The Vault

Keynote Address #1

By Frank Ottiwell


I am very honored though a little bit sad to be standing here. Judith Leibowitz, who was my teacher and trainer, was meant to be speaking to you today. To the deep regret of all of us who knew her, Judith died at the end of December last year. I am sorry that those of you who didn’t know her will not have had this chance to meet a very remarkable woman.

Some indication of Judith’s quality is that it is taking two of us to replace her today. I think I was asked because I was a graduate of her first training course in the late nineteen-fifties. Deborah Caplan, who will speak next, is an even older friend of Judith’s.

There be a memorial tribute to Judith and her work on Thursday, so I won’t attempt to do justice to her today. Instead, I will hope to honor her spirit with what I have to say.

The theme of the Congress this year is ‘Furthering the Profession,’ and I am going to speak to one aspect of professionalism.

We are each contributing to the furthering of our profession by choosing to be here, and we should all congratulate ourselves and each other for making the effort. As interesting and uplifting and inspiring, and even fun-filled, as this event has every prospect of being, it doubtless was not easy for many of us to come to it. Apart from having to take the time and spend the money, we had to leave our cosy private teaching spaces, where we feel relatively safe and sometimes even positively goddess or god-like. I had to decide to stand up here and risk that someone of you, would discover that, like the emperor in the story, I have no clothes. However, I have found in the past that this kind of coming together plays a valuable role for our profession. It provides a forum for a simple activity we don’t get very much of: it brings us into close contact with one another. Any hopes of furthering the profession depend on our willingness to engage in the kind of exchanges we are beginning here today. So in spite of potential challenges to the ego I really knew I wouldn’t be missing this chance to get together with you and see what I could learn.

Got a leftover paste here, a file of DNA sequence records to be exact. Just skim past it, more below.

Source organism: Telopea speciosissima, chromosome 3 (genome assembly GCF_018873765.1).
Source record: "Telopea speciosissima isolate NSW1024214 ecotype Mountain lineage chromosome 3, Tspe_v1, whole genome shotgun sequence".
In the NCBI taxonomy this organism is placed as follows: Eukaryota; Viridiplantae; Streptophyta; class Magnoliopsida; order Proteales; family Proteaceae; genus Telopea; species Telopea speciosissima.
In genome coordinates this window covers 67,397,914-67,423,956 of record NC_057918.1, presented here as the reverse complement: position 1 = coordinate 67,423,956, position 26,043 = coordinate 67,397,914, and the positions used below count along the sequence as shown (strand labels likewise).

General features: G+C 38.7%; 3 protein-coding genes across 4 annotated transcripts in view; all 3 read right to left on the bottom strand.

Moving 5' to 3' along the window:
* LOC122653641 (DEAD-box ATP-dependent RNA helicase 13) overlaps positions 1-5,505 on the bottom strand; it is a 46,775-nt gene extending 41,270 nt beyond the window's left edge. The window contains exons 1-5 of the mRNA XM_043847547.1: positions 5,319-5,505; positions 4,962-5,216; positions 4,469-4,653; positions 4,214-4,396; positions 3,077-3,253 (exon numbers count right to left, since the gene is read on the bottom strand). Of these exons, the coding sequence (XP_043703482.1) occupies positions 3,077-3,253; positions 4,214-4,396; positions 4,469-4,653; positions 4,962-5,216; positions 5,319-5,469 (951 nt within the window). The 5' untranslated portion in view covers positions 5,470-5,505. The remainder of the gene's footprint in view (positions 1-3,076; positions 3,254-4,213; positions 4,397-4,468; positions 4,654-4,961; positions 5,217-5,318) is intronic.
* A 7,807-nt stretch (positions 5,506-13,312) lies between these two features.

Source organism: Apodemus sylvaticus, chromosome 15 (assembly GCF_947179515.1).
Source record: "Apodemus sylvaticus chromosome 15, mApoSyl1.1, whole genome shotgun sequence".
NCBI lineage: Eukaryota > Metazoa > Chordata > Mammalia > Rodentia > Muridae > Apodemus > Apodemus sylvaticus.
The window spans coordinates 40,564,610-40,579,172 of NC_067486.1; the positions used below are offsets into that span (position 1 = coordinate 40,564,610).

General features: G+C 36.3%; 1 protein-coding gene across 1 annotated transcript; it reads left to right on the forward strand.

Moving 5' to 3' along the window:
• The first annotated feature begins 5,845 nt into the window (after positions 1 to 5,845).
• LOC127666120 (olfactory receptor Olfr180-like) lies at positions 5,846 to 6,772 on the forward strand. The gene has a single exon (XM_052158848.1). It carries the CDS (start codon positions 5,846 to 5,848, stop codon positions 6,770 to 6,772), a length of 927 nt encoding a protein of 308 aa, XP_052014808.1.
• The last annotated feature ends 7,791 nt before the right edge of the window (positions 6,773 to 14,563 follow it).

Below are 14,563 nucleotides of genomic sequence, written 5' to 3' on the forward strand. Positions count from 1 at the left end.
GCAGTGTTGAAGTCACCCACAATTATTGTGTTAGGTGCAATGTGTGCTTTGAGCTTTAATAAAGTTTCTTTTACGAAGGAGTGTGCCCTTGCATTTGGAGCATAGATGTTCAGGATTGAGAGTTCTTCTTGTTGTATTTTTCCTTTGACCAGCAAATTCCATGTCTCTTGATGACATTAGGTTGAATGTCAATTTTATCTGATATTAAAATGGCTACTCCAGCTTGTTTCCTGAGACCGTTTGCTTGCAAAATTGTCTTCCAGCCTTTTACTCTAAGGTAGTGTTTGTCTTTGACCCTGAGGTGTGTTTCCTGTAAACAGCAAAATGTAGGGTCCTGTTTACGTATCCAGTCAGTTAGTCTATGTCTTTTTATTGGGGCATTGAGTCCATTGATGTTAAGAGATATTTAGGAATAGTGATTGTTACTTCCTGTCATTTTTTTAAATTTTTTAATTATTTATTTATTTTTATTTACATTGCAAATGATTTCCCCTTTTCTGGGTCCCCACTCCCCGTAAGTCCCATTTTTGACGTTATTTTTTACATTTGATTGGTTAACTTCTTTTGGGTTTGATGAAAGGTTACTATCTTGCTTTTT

One of the givens of our profession is that most of us work in relative isolation. We don’t often meet and interact as we might if we were doctors at a large hospital or teachers at a university. Occasions like this congress are among the few opportunities we have to mix it up a little and to be challenged and stimulated in way that with any luck will surprise us.

Meeting and creating a university of our own for a few days provides us with, among other things, an experience of community. And in doing that it can help us become aware of any touch of dogmatism that may have crept in during our time alone. There is nothing like being thrown into a group of 400 inquiring minds to wake us up to the fact that we may have unwittingly been verging on the dogmatic.

I know that my own dogmatism rears its head when I go unchallenged for a time and begin to feel that I am somehow divinely right.

(Recently I heard Peter Ustinov speaking of Mrs. Thatcher, whom he said he liked personally, as “one of those people who think the more unpopular they are, the righter they are.”)

My first disillusioning experience of rightness in an Alexander context came toward the end of my training in 1959 when for the first time we met a young teacher who had trained on another course. We all looked forward to his arrival with considerable excitement. Alas, things didn’t go very well, because it turned out that he knew the right way to teach. We soon parted ways, never to meet again. It was a shame really, because looking back I am sure we had valuable things we could have learned from each other.

I still see the moment come when each trainee grasps for the first time that there are differences between Alexander teachers. It is not the straightforward differences of style or interpretation that are a problem. They can be profitably discussed and explored. It is the differences of the rival-camp variety, with their accompanying airs of disdain and dismissal, that come as a shock to the mind of the innocent new trainee.